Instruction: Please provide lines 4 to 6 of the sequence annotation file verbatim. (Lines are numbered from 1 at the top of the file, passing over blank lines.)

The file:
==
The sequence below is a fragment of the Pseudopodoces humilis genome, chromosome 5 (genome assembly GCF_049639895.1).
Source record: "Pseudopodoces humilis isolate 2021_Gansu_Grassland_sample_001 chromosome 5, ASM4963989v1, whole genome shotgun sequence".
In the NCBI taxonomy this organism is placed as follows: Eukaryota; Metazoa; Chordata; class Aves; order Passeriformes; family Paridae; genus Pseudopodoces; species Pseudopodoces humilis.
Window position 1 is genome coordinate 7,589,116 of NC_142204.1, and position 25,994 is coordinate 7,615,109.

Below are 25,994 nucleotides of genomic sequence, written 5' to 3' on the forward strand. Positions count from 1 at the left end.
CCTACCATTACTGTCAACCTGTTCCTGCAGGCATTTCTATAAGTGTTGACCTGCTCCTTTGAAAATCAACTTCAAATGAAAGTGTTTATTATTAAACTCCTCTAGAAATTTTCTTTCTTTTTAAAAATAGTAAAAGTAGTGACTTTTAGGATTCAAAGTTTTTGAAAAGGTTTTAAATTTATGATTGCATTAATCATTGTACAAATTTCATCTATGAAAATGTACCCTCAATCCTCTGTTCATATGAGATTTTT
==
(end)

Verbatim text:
Window position 1 is genome coordinate 7,589,116 of NC_142204.1, and position 25,994 is coordinate 7,615,109.

Below are 25,994 nucleotides of genomic sequence, written 5' to 3' on the forward strand. Positions count from 1 at the left end.
CCTACCATTACTGTCAACCTGTTCCTGCAGGCATTTCTATAAGTGTTGACCTGCTCCTTTGAAAATCAACTTCAAATGAAAGTGTTTATTATTAAACTCCTCTAGAAATTTTCTTTCTTTTTAAAAATAGTAAAAGTAGTGACTTTTAGGATTCAAAGTTTTTGAAAAGGTTTTAAATTTATGATTGCATTAATCATTGTACAAATTTCATCTATGAAAATGTACCCTCAATCCTCTGTTCATATGAGATTTTT